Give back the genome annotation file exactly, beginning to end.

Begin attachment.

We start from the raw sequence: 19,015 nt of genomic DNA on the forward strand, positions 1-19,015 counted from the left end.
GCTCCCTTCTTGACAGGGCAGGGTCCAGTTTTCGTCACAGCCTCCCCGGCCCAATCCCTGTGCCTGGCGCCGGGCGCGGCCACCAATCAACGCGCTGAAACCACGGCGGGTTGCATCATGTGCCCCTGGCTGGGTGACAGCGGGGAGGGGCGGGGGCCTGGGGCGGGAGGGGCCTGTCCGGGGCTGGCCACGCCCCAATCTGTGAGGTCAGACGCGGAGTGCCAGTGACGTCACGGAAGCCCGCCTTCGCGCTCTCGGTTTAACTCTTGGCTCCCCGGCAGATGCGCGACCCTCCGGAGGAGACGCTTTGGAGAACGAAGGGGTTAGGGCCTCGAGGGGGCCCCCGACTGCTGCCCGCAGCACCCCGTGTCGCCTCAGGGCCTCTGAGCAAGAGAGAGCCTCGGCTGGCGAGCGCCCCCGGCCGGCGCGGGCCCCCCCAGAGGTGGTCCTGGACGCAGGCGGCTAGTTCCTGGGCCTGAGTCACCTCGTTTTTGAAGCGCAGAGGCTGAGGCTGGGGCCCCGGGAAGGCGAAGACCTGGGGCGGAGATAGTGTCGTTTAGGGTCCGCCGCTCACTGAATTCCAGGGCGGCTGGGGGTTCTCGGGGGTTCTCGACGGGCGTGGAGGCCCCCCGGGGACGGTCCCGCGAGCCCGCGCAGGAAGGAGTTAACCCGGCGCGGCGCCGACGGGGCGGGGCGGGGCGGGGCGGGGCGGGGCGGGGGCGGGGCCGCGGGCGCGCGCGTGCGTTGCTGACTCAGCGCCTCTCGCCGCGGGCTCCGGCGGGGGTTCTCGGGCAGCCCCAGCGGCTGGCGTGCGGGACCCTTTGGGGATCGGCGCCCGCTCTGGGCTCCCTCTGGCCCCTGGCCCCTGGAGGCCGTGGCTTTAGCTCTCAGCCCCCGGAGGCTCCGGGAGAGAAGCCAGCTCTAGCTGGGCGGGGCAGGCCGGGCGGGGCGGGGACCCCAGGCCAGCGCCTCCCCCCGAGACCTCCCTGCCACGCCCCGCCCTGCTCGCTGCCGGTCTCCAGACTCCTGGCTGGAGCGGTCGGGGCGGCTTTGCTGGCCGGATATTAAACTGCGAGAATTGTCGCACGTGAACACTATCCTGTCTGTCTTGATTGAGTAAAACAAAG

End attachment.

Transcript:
We start from the raw sequence: 19,015 nt of genomic DNA on the forward strand, positions 1-19,015 counted from the left end.
GCTCCCTTCTTGACAGGGCAGGGTCCAGTTTTCGTCACAGCCTCCCCGGCCCAATCCCTGTGCCTGGCGCCGGGCGCGGCCACCAATCAACGCGCTGAAACCACGGCGGGTTGCATCATGTGCCCCTGGCTGGGTGACAGCGGGGAGGGGCGGGGGCCTGGGGCGGGAGGGGCCTGTCCGGGGCTGGCCACGCCCCAATCTGTGAGGTCAGACGCGGAGTGCCAGTGACGTCACGGAAGCCCGCCTTCGCGCTCTCGGTTTAACTCTTGGCTCCCCGGCAGATGCGCGACCCTCCGGAGGAGACGCTTTGGAGAACGAAGGGGTTAGGGCCTCGAGGGGGCCCCCGACTGCTGCCCGCAGCACCCCGTGTCGCCTCAGGGCCTCTGAGCAAGAGAGAGCCTCGGCTGGCGAGCGCCCCCGGCCGGCGCGGGCCCCCCCAGAGGTGGTCCTGGACGCAGGCGGCTAGTTCCTGGGCCTGAGTCACCTCGTTTTTGAAGCGCAGAGGCTGAGGCTGGGGCCCCGGGAAGGCGAAGACCTGGGGCGGAGATAGTGTCGTTTAGGGTCCGCCGCTCACTGAATTCCAGGGCGGCTGGGGGTTCTCGGGGGTTCTCGACGGGCGTGGAGGCCCCCCGGGGACGGTCCCGCGAGCCCGCGCAGGAAGGAGTTAACCCGGCGCGGCGCCGACGGGGCGGGGCGGGGCGGGGCGGGGCGGGGCGGGGGCGGGGCCGCGGGCGCGCGCGTGCGTTGCTGACTCAGCGCCTCTCGCCGCGGGCTCCGGCGGGGGTTCTCGGGCAGCCCCAGCGGCTGGCGTGCGGGACCCTTTGGGGATCGGCGCCCGCTCTGGGCTCCCTCTGGCCCCTGGCCCCTGGAGGCCGTGGCTTTAGCTCTCAGCCCCCGGAGGCTCCGGGAGAGAAGCCAGCTCTAGCTGGGCGGGGCAGGCCGGGCGGGGCGGGGACCCCAGGCCAGCGCCTCCCCCCGAGACCTCCCTGCCACGCCCCGCCCTGCTCGCTGCCGGTCTCCAGACTCCTGGCTGGAGCGGTCGGGGCGGCTTTGCTGGCCGGATATTAAACTGCGAGAATTGTCGCACGTGAACACTATCCTGTCTGTCTTGATTGAGTAAAACAAAG